- Filth Pig (1996)
- Dark Side of the Spoon (1999)
- Animositisomina (2003)
- Houses of the Molé (2004)
- Rio Grande Blood (2006)
- The Last Sucker (2007)
- Relapse (2012)
- From Beer to Eternity (2013)
- AmeriKKKant (2018)
- With Sympathy Tour, 1983
- Wax Trax! Singles Tour, 1984
- Twitch Tour, 1986–1987
- The Land of Rape and Honey Tour, 1988
- The Mind Tour, 1989–1990
- Lollapalooza 1992
- Psalm 69 Tour, 1992–1994
- Big Day Out, 1995
- Sphinctour, 1996
- ClitourUS, 1999
- Fornicatour, 2003
- Evil Doer Tour, 2004–2005
- MasterBaTour, 2006
- C-U-LaTour, 2008
- DeFiBriLaTouR / Relapse Tour, 2012
- From Beer To EternaTour, 2015
- Death Grips and Ministry US Tour 2017
- The AmeriKKKan Tour, 2018
- In an article published in the September 1982 issue of Illinois Entertainer, Jourgensen was said to discuss several possible names for the band (including “Fallen Pillar”, “Ministry of Fear” and “Ministry of Funk”), before settling on Ministry as it combined “the doom / gloom chromosomes of Fear and the dance feel of Funk.” Much later, in a reference book Rock Names, an author Adam Dolgins wrote that the band's name was initially coined by Jourgensen as the reference to Fritz Lang’s 1944 movie Ministry of Fear; an AllMusic editor Greg Prato reiterated this point in Jourgensen's profile, as well as did Burton C. Bell and John Bechdel in an interview to James Hester for Target Audience Magazine.
In the November 1988 interview for Rockpool, Jourgensen explains:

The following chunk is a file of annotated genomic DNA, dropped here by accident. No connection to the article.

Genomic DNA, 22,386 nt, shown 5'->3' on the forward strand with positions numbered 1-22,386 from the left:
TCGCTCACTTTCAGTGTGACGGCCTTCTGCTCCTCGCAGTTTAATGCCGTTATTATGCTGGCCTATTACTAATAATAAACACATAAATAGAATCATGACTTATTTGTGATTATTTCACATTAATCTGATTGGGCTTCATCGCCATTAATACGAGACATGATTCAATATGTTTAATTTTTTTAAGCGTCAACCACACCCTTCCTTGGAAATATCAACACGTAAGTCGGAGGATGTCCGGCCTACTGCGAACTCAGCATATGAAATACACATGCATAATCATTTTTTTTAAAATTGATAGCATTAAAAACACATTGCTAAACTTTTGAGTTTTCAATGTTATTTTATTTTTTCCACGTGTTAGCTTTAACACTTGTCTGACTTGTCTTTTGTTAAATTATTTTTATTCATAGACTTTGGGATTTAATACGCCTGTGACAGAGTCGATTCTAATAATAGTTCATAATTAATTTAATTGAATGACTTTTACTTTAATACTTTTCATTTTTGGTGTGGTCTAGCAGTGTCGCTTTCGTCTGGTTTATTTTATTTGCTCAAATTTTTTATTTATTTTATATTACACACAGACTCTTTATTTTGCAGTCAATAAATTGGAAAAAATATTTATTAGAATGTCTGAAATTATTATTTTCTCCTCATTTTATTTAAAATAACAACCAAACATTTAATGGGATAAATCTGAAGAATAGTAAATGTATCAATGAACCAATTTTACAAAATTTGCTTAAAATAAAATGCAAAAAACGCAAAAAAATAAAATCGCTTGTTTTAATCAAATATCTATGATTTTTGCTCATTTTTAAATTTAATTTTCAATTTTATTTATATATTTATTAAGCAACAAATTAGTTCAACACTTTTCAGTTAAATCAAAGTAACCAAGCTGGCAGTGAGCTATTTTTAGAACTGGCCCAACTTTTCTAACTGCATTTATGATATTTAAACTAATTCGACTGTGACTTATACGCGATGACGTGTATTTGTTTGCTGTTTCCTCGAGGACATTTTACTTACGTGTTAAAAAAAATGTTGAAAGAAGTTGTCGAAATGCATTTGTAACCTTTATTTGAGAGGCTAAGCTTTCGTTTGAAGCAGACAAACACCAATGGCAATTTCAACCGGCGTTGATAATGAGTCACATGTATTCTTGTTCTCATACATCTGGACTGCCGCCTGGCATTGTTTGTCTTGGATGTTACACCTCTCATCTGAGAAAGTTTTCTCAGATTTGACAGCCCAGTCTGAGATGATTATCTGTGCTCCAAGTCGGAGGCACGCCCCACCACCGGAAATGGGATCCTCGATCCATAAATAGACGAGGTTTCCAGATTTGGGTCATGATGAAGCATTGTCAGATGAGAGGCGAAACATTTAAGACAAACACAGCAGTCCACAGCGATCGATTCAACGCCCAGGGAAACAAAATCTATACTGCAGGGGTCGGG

Everyone interprets the name, Ministry, differently. Some people interpret it religiously... To a lot of people I’m the Ministry of Assholes and others think I’m the Ministry of whatever. The whole point being that the name conjures up the image of a big omnipotent corporation behind closed doors, in darkened rooms, wheeling and dealing, powerplay type of thing. So to some people the name is along government lines and to others it’s along religious lines, but when it all boils down to it what’s the fucking difference. Power brokers is all that it is, behind closed doors, running your lives. And that’s what it’s supposed to conjure up and that’s what I wanted to generate and that’s what it will always be within Ministry.
- According to Jello Biafra, it was intended to be a seven-inch single featuring the song “Overkill” with the B-side “I’m Falling”.
- In a 2004 interview, conducted by Mark Prindle, Jourgensen said that after signing his contract with Arista, all artistic control of Ministry was "handed over" to other writers and producers. In his 2013 autobiography, Jourgensen gave a different explanation, saying that he was pressured by Arista management into producing his songs in the then-popular synthpop style, as a means of making them more commercially palatable. However, in the 1980s, Jourgensen was said by Ian MacKaye that when he discovered hardcore music, his musical direction simply changed; Jourgensen himself reiterated this point in 2012.
- Brooks 2017, p. 49.
- "Gold & Platinum – RIAA". RIAA.com. Retrieved September 27, 2017.
- "Ministry – Chart history". Billboard. Retrieved November 27, 2017.